Back in 2019 Leith recalled an incident where she had fallen over, and after a painful two year recovery period, the star is now frightened of a similar thing happening again. Unfortunately for Leith, her worst fears were to come true, after she suffered from a snapped achilles tendon whilst filming an opening scene for The Great British Bake Off. Speaking about the incident, Leith said she felt a “hammer blow” to the ankle before being rushed to the medics ambulance. Following the second incident, Leith now prioritizes her health, using exercise to keep fit.
Addressing her health fears, she added: “My main worry is falling over. A couple of years ago I fell at our train station and it’s taken me two years to recover.
“You don’t want to break a leg or hip at my age. I think if I can keep everything working, I will be OK.”
In a bid to keep healthy, Leith revealed that she works with a personal trainer, who visits her once or twice a week, despite Leith’s reservations.
“And all my life I have wanted to lose a stone but I could never lose it!” the star added.
“But I do exercise. I have a personal trainer who comes once or twice a week. If I have an excuse to cancel then I do it because I don’t enjoy it.”
The National Institute on Aging explains that physical activity is an important part of healthy aging. In fact, exercising regularly has been proven to help delay or prevent many health problems that seem to come with age.
The NHS says that exercise can reduce your risk of major illnesses, such as coronary heart disease, stroke, type 2 diabetes and cancer and lower your risk of early death by up to 30 percent.
For those specifically aged 65 or over, the health body recommends the following:
For those who have fallen over, doing exercise can help to improve strength, balance and flexibility. This will in turn help individuals feel more confident on their feet. The NHS says that often overlooked, falls are a common cause of injury. Around one in three adults over 65 and half of people over 80 will have at least one fall a year.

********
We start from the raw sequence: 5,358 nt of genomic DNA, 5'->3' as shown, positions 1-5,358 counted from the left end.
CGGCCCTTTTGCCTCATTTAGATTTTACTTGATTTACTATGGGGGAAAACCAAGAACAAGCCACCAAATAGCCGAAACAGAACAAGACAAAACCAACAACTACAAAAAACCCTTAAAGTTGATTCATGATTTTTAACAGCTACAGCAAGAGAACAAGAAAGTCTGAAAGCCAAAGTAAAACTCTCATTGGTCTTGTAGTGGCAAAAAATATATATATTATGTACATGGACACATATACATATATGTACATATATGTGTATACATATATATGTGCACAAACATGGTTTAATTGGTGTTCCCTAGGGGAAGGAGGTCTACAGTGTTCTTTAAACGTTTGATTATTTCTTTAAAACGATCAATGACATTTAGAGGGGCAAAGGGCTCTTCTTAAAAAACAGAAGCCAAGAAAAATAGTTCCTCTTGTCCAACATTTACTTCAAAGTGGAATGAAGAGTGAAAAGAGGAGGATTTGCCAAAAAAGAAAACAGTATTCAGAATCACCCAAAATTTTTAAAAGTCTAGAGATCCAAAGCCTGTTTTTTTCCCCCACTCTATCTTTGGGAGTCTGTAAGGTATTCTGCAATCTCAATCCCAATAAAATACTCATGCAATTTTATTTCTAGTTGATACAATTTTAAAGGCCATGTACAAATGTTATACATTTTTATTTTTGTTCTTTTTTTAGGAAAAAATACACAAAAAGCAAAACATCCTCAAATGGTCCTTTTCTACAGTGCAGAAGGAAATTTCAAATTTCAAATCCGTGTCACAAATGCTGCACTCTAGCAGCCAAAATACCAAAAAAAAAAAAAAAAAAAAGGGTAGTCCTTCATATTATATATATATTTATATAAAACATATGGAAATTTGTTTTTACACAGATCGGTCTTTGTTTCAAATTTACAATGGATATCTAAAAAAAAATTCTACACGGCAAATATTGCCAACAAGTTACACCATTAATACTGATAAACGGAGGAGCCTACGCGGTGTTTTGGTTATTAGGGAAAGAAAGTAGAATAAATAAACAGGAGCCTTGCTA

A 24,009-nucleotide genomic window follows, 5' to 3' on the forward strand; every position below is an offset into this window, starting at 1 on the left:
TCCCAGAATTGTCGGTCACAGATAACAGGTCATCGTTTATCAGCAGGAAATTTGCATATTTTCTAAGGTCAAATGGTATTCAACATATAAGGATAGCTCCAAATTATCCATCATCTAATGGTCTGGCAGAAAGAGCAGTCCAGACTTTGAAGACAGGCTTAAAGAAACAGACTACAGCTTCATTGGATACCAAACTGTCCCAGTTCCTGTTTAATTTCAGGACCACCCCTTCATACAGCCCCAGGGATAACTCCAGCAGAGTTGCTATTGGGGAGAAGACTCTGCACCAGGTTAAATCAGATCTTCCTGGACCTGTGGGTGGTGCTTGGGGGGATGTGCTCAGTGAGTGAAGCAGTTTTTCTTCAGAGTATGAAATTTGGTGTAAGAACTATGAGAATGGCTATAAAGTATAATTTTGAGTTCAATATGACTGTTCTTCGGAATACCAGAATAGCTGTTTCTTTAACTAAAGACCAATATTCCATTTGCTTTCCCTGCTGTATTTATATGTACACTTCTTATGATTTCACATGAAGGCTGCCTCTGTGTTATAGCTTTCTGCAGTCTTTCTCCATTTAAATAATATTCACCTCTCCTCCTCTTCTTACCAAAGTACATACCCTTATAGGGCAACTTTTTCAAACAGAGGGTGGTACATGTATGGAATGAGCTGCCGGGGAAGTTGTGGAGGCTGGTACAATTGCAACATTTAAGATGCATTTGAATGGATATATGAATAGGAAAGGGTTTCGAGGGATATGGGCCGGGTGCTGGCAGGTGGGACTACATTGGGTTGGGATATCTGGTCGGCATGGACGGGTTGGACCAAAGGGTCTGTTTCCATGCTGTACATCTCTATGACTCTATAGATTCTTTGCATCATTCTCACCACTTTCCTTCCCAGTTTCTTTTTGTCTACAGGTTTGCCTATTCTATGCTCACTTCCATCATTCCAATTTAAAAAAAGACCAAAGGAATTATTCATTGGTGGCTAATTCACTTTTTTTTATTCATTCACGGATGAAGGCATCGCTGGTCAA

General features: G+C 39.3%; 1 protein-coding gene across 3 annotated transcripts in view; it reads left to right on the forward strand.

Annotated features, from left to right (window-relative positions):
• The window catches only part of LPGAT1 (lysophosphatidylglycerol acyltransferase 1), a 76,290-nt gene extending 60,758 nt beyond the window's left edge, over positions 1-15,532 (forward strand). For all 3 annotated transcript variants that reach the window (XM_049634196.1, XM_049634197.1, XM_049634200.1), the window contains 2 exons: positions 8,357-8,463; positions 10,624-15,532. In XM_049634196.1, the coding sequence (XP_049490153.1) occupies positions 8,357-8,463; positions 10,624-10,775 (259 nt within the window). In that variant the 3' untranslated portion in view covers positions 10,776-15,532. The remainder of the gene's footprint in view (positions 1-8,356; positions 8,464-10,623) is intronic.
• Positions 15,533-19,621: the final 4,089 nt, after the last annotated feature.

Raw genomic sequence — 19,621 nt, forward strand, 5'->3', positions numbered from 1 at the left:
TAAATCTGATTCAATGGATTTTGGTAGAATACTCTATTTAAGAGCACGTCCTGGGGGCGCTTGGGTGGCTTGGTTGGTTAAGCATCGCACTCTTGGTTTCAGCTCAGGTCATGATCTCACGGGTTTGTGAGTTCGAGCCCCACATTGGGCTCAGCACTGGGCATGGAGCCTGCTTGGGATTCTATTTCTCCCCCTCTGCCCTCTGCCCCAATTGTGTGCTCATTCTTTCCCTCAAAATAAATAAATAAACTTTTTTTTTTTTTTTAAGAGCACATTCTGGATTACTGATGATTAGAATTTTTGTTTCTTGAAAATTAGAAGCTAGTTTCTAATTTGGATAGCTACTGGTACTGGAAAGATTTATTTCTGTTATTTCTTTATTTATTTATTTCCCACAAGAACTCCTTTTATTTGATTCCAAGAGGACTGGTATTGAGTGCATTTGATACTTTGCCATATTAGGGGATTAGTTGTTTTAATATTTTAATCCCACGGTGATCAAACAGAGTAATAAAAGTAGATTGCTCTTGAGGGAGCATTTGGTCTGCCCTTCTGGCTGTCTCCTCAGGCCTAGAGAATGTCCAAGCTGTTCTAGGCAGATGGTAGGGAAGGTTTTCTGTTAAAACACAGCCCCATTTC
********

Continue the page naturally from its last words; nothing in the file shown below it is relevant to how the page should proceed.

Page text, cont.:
Older people are more likely to have a fall because they may have:
As well as keeping fit and exercising to prevent falling over, the NHS explains, individuals should remove clutter, use non-slip mats and rugs, and wear well-fitting shoes that support the ankle whilst in their homes.
In addition to exercise, Leith is conscious of eating healthily, and has always been an advocate of cooking from scratch, having never visited a McDonald’s and very occasionally ordered a takeaway.
“I love cooking,” she explained. “My husband and I grow a lot of our own vegetables at home and I enjoy it.
“Food is so interesting now, so easy and I enjoy teaching my grandchildren to cook too. I am very interested in the science of cooking and how and why things happen the way they do.”
“I have porridge for breakfast or a yoghurt, salad for lunch and then whatever for supper with a couple of glasses of wine,” she added, giving a glimpse into her home life.
Being aware of what she eats becomes even more important when filming the popular Channel 4 baking show. But having been on the show since 2017, Leith has figured out a tactic to ensure she doesn’t put on weight.
She revealed: “People ask, how do I manage to eat all that sugar? If you have 12 bakers in the tent doing two challenges a day, that is 24 teaspoons.
“If you are careful, you can get away with 600 calories [from the tastings], which means you can have dinner. You do have to skip breakfast and lunch, however.”
A 2021 article released by The Office of Disease Prevention and Health Promotion (ODPHP) explains that good nutrition across the lifespan can “help prevent chronic disease”. Older adults generally have lower calorie needs, but an increased need for nutrients, meaning that adapting your diet is important.
The ODPHP stresses that older individuals should make sure they are eating enough protein, as foods high in protein can also be a great source of nutrients such as calcium, vitamin D, vitamin B12, and fiber. In addition to the obvious sources of protein such as meats, poultry and eggs, fortified soy alternatives, beans, peas, and lentils are great sources of protein.